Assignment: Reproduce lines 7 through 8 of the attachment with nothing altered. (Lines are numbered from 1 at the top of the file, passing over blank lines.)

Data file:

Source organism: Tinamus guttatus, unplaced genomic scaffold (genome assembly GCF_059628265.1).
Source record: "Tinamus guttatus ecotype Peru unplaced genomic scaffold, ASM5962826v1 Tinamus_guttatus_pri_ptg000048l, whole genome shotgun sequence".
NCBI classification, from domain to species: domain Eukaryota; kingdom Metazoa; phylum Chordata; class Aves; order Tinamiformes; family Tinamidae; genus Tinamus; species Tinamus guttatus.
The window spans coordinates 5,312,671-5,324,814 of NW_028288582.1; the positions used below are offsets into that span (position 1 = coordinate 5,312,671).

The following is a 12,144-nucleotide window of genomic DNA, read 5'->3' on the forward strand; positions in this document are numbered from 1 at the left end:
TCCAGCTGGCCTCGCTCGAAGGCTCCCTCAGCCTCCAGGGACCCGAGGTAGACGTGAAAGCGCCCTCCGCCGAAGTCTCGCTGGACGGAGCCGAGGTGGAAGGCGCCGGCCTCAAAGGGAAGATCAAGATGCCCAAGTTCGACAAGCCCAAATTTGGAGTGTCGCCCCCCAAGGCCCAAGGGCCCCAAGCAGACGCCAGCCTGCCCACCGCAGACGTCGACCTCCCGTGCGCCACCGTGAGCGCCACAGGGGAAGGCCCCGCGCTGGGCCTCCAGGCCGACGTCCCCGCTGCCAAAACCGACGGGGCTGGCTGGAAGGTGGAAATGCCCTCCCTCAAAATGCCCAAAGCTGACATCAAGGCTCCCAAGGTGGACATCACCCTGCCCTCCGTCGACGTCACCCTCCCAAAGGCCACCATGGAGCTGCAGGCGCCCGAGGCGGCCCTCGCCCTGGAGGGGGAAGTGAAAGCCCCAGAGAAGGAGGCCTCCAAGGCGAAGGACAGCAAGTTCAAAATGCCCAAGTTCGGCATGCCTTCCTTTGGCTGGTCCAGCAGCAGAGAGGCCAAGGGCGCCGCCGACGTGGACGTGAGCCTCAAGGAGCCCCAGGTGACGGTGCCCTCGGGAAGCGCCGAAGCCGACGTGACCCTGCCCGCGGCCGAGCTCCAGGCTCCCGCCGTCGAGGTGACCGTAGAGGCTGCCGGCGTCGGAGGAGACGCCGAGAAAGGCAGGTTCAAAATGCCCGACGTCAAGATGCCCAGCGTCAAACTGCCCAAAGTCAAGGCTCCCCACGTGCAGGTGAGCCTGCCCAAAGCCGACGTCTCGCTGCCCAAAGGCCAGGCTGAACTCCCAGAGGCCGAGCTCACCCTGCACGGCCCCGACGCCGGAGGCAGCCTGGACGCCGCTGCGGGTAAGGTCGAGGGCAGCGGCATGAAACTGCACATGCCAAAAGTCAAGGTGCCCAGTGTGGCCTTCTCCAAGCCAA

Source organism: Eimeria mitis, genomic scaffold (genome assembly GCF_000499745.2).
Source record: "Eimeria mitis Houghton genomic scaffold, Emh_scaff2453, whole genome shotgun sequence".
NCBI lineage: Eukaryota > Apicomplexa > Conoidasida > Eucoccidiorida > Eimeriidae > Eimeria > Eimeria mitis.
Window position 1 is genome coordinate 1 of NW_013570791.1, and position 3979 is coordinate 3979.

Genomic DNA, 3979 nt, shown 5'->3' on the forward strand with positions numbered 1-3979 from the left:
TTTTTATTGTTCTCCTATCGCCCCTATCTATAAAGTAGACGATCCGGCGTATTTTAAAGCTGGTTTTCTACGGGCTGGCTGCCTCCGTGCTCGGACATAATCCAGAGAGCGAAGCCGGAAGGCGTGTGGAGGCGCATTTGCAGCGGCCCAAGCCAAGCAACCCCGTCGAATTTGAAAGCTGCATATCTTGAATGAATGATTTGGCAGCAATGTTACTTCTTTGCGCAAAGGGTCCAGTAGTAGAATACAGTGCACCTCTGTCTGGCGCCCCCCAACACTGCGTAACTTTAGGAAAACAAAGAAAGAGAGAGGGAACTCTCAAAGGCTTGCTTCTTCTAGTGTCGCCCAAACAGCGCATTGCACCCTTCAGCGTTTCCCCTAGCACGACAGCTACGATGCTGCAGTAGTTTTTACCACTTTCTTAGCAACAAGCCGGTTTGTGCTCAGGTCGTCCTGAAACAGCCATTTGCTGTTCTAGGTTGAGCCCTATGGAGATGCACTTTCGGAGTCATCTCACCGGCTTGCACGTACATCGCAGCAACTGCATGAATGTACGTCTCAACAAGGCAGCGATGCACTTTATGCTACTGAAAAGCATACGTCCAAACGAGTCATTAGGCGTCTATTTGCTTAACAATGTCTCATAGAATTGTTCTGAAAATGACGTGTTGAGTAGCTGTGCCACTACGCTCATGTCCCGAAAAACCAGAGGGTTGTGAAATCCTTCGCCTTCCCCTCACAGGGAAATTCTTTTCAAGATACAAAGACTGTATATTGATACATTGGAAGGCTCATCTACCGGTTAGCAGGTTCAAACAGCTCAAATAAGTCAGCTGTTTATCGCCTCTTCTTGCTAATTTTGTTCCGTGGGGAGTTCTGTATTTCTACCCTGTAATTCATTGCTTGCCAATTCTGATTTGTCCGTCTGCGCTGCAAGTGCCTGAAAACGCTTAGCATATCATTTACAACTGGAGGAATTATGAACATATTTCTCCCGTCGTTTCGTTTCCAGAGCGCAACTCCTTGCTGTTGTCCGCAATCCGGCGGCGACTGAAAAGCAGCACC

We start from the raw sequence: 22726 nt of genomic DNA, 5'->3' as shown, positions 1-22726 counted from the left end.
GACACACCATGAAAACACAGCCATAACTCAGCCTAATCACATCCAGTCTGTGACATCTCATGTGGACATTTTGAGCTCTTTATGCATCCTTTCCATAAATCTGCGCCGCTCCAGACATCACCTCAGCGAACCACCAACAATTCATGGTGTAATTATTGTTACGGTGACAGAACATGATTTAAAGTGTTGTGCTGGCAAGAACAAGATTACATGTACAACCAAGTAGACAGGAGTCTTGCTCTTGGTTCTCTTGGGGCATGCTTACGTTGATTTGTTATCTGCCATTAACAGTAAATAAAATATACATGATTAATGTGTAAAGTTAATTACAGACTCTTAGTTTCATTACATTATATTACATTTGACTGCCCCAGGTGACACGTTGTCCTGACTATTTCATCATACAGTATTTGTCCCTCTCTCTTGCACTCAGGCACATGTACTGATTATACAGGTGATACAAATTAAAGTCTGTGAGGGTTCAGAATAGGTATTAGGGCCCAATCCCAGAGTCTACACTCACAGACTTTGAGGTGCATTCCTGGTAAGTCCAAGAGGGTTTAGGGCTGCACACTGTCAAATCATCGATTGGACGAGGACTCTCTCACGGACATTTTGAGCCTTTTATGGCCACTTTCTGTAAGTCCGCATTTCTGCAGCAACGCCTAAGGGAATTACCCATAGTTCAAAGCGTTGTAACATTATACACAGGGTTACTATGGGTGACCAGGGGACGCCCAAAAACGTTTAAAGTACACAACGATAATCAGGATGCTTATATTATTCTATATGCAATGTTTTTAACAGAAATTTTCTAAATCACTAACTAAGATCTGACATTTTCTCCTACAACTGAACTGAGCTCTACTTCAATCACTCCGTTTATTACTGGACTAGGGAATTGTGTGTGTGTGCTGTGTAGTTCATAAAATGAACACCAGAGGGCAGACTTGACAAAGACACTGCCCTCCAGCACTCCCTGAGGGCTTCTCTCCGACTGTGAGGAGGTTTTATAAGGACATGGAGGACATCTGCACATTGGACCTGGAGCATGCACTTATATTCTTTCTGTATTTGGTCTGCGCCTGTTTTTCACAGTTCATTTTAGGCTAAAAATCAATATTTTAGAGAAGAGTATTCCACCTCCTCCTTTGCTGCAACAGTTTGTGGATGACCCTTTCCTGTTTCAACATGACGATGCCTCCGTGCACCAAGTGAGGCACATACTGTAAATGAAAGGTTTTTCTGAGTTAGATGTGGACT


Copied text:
Source organism: Eimeria mitis, genomic scaffold (genome assembly GCF_000499745.2).
Source record: "Eimeria mitis Houghton genomic scaffold, Emh_scaff2453, whole genome shotgun sequence".